Geocaching: An activity or pastime in which an item, or a container holding a number of items, is hidden at a particular location for GPS users to find by means of coordinates posted on the internet.
A few weeks ago we signed up to Geocaching and like more than million people around the globe, we are in the process of finding and logging the 2.4 million plus caches around the world, starting with the 8,000 ones hidden here in the UK. So far we have logged 34 of them. It’s a long-term project.
The boot of the car now contains essential caching equipment so we can spontaneously pull over in random locations en-route to somewhere else and search for undiscovered treasure.
• Gardening gloves
• Pruning shears
• A long branch – acquired during cache find 26
• Piriton – Manchild has hayfever
• Small treasure Tupperware of lego bricks, cinema ticket stubbs, shells and loom band bracelets
• iPhone – not in boot, we keep that with us constantly like everyone does. Don’t they?
Our limited hunting experience has unearthed three trackables – items with their own ID tags that allow them to be tracked online by their owners as they are placed, retrieved, then carried to the next cache in the real world.
Trackables are given a goal of reaching a particular country, or series of locations, or in the case of Futuristic Freddy – retrieved from Cullompton services and deposited in Bridgend – seeing as much of planet earth as possible before returning home to the planet Zarg. Whatever goal the owner sets, six million fellow cachers are pledged to assist as long as they are nearby, have a decent phone signal and no Muggles are watching.
One of the trackables currently in our possession wishes to reach Scotland. I was in Scotland a week and a half ago. I could have made someone’s dream come true, but it’s still sitting at the front door because we forgot about it. Trackables are not stored with common or garden caching treasure in the Tupperware. (They are too special and would make the loom bands jealous).
We need to get a move on and deposit it somewhere though, even if it’s not in Scotland or even north of our position right now. Cachiquette (geocaching etiquette, duuur) requires that hunters keep trackables in their possession for no longer than two weeks and time is running out! Of all the things going on my life right now that require urgent attention – like the kids’ passports arriving in time for the flight we have already booked in four days time, losing a car key for a hire car resulting in my husband being temporarily stranded 230 miles away, invoicing our last job so we can pay the suppliers who helped us deliver our last job and then there’s the flea colony in one of the bedrooms, getting rid of the coin is consuming my thoughts a little more than it should.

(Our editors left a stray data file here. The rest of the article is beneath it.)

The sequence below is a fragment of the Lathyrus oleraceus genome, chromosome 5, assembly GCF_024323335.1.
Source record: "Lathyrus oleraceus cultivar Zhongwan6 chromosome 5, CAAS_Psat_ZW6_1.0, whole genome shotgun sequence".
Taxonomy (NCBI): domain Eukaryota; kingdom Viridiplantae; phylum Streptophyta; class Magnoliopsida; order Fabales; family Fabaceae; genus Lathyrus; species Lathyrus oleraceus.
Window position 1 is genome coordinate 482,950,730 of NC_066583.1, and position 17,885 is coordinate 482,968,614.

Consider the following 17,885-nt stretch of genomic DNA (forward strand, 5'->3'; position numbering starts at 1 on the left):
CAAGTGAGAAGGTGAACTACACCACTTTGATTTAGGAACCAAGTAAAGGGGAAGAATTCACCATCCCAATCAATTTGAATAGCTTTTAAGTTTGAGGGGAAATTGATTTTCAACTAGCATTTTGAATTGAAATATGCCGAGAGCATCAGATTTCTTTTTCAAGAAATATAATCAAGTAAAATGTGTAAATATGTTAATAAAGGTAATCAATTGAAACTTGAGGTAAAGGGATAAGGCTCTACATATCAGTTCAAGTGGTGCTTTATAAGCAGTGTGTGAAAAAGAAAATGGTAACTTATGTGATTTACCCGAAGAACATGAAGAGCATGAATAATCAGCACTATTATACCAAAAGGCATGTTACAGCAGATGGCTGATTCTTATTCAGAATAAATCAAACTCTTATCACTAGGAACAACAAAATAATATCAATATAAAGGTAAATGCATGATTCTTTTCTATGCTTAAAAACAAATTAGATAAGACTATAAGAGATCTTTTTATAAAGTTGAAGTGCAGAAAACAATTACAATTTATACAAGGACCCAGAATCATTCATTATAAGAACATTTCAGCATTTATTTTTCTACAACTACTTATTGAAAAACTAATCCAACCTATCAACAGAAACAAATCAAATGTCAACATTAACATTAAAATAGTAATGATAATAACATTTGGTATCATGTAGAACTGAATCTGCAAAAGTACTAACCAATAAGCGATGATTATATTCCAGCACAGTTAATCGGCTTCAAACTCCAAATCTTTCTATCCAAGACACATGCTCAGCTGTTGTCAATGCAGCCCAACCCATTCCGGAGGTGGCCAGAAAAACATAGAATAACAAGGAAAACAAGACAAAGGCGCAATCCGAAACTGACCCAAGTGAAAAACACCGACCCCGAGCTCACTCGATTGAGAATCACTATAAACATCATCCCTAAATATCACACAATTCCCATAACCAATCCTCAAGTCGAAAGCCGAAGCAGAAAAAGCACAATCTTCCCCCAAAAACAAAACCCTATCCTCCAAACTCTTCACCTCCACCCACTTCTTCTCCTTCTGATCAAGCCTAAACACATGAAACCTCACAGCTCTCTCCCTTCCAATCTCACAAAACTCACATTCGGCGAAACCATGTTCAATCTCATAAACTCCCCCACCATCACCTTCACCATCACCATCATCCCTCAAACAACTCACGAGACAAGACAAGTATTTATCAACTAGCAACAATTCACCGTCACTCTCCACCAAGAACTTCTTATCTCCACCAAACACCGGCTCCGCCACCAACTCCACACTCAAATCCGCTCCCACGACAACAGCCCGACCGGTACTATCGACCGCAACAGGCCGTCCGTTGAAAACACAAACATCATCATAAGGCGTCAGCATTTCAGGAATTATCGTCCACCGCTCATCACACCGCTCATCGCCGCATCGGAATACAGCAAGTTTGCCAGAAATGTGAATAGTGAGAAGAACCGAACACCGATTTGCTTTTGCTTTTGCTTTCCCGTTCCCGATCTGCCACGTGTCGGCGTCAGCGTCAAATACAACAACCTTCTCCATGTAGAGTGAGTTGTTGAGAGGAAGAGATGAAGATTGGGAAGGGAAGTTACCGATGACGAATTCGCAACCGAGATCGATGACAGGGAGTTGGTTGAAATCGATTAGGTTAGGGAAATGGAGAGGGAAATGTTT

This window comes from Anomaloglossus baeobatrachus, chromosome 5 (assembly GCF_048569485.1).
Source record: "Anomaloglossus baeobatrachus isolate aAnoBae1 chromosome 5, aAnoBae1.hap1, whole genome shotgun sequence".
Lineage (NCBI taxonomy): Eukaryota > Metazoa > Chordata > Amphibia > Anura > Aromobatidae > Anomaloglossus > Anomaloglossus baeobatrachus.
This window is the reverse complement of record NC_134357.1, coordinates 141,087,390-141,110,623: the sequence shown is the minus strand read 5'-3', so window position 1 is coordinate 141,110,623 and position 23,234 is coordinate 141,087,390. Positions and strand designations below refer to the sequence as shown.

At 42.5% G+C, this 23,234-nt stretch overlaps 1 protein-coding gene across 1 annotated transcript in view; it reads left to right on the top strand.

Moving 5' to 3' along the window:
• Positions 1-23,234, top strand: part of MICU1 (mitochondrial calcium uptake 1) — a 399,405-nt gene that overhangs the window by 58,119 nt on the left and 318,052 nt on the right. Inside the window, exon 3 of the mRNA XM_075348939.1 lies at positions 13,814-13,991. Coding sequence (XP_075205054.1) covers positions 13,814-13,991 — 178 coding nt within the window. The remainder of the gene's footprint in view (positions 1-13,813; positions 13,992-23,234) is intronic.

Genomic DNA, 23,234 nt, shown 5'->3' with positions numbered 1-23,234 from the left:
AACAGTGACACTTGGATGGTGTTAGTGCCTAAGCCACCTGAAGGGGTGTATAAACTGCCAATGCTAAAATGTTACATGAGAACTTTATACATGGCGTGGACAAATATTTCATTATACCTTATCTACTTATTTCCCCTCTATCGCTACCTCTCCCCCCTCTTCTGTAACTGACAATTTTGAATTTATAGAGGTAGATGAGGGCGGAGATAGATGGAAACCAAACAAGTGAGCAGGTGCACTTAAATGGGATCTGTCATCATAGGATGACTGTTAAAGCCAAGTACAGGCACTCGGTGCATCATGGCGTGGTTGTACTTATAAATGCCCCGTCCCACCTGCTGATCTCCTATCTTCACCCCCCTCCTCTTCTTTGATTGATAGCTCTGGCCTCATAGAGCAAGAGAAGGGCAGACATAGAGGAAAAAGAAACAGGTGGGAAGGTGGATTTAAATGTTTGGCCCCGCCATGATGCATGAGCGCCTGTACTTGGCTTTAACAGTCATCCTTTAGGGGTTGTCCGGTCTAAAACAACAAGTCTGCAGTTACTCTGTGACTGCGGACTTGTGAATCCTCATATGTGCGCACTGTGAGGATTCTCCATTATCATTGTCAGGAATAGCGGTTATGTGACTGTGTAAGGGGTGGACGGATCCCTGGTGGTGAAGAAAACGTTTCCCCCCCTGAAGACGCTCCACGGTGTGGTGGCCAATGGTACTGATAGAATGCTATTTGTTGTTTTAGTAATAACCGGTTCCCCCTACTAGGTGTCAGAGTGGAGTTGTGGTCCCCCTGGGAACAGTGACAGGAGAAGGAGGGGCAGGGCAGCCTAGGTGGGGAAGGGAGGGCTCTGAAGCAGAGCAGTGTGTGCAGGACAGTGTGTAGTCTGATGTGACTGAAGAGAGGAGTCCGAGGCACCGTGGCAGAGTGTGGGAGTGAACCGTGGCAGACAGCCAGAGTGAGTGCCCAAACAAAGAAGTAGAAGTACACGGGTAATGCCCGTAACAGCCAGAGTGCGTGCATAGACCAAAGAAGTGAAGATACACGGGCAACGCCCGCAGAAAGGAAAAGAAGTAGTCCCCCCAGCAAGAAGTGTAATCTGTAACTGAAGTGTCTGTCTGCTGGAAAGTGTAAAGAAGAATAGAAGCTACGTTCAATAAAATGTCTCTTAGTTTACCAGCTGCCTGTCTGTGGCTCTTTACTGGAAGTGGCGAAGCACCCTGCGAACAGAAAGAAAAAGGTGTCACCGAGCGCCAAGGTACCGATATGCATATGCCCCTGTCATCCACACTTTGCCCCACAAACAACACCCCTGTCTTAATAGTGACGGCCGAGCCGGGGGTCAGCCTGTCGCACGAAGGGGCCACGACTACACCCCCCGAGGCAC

Because it’s not ours to keep, and ownership is a strange thing.
Sometimes what isn’t actually ours can appear to be so, purely because of the length of time we’ve had it. If I keep the trackable coin, it won’t cease to belong to it’s true owner – I’ll just annoy whoever that is – and maybe get an arsey email or have our account suspended or something. The coin won’t become mine just because I choose to keep it.
Paul said the message of Jesus is just like this. It’s a trackable. It’s meant to go far and wide and change lives wherever it goes – because it’s owner has set the mission and wants it that way.
The trackable doesn’t belong in one place. One people group, country or denomination doesn’t have the monopoly on grace. It’s for everyone and it’s free. And if you keep hold of it you violate the rules of play and prevent others from coming into contact with it. You become a gatekeeper. A Pharisee. A trackable thief.
Some people try to referee, but the mission is to sign up and play. To leave the treasure at another cache, ready for the seekers who are already on their way to find it.
I don’t care about my own life. The most important thing is that I complete my mission, the work that the Lord Jesus gave me—to tell people the Good News about God’s grace. (Acts 20:24)